Carbohydrates also differ in their fiber content, glycemic index, glycemic load, and added sugar content. Eating a high-carb diet that is also low energy density, high fiber, and low sugar can work well for many people as long as they can enjoyably maintain that way of eating.


Carbs are energy. You may do well on a higher carb diet as long as you are insulin sensitive, you eat higher quality carbs, and don’t overeat calories.

However, carbs can have addictive properties for some, and modern-day industrialized societies create an environment that promotes overeating carb-based foods. You may need to adjust your carb content to fit your overall lifestyle.

As numerous studies have shown, a low-carb, high-protein approach may be best for healthy weight loss for most people.


What about fat for weight loss?

Sliced butter on paper white background.

Let’s dispel one myth right away. Eating fat does not by default make you fat.

Fat clearly plays a role in low-carb diets, hence the popular name: low-carb, high-fat (LCHF) diets. These diets have been shown to improve weight loss and blood sugar control.

When you reduce your caloric intake by cutting from 200-300 grams of carbs down to 20 grams, it’s necessary to obtain energy elsewhere. That energy comes from fat — both the fat you eat and your body fat stores.

So, not only does replacing carbs with fat (and protein) not automatically make you fat, but it can also help you burn fat stores for energy, assuming that you eat fewer calories than you burn.

It is important to note, however, that in many low-carb trials, the absolute number of fat grams consumed usually stays the same or increases very slightly. This seems counterintuitive, but consider this example:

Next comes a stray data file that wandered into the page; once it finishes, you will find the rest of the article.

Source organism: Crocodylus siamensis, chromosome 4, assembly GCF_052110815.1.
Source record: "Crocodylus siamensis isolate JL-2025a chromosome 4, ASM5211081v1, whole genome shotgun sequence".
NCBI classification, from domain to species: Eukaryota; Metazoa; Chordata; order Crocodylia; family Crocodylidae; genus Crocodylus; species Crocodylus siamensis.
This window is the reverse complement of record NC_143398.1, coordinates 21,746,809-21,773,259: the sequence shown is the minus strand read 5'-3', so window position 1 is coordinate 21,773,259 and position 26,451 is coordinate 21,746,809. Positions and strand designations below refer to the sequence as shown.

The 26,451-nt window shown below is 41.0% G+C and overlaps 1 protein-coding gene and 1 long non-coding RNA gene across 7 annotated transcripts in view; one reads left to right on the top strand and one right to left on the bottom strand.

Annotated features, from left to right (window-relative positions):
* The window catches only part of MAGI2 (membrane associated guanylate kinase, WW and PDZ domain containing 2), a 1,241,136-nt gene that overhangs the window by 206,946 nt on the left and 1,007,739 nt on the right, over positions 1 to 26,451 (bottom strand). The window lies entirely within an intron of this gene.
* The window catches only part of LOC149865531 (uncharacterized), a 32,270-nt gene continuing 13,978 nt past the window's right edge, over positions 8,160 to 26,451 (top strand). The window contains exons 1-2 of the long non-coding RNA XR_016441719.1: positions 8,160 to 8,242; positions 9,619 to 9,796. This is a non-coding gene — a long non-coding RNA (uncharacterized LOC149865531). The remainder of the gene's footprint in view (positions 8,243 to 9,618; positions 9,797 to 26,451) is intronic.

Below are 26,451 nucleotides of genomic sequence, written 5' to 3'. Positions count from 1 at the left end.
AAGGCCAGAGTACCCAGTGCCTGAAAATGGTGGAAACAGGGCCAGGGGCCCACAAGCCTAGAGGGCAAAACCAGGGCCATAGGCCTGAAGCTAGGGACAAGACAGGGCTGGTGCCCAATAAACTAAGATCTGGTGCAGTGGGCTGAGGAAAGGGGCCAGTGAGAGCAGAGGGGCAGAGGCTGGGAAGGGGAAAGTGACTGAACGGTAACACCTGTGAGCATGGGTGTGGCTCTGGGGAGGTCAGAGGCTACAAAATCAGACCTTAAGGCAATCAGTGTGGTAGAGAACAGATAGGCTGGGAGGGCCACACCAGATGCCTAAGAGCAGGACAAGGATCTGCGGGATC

If you are eating 40% fat on a 2,000-calorie diet, you will eat 88 grams of fat. If you go on a low-carb diet with 60% fat and naturally reduce your caloric intake to 1,400 calories per day, you will be eating 93 grams of fat. That’s an absolute increase of only 5 grams per day – hardly a dramatic difference worthy of the term “high fat.”

Nonetheless, like carbs, fat is energy that can be over-consumed, leading to a calorie surplus and weight gain.

And, let’s be honest: fat makes food taste better, which can prompt you to eat more than you initially intended.

So, when comparing fat versus carbohydrate as a source of calories, which is “better?” For many people, the answer may be fat.

Unlike carbs, fat does not directly cause an acute elevation of glucose or insulin. Because many overweight people are insulin resistant, a diet lower in carbs and higher in fat can be beneficial for improving glucose regulation.

In addition, after a low-carb adaptation period of a couple of weeks, insulin levels will likely be lower; remember that insulin promotes the storage of fat and prevents its breakdown. Therefore, a reduction in circulating insulin may allow the body to more efficiently access fat stores and burn them for energy.

But what about the long term? As long as you maintain a caloric deficit and are losing weight, or you stabilize at a healthy weight, there is no evidence that following a low-carb, high-fat diet worsens insulin resistance. In fact, it appears to do the opposite.


Fat can be a part of a healthy diet that helps with weight loss and metabolic health.

But, just like carbs, fat is energy that is easy to overeat.

Enjoy the fat that naturally comes with your food. Enjoy your ribeye steak or chicken thighs with skin. Sautee your veggies in butter or olive oil. Just be careful about purposefully adding extra butter, cream, or oils if they aren’t needed for enjoyment.


The best macros for your weight loss

There isn’t one best “diet” for everyone. We recommend finding a pattern of eating that is enjoyable, sustainable long-term, and that helps you lose weight in a healthy manner.

For many, the most successful dietary approach will be higher protein and lower carb. Although this is not the only method, it may be the best starting point.

Just remember, it may not matter what your macros are if you eat highly processed, low-nutrient foods, as these foods may drive you to overeat and sabotage your health progress. No matter what nutrition plan you choose, make sure you get adequate protein, adequate nutrition, and focus on high-quality, minimally processed foods.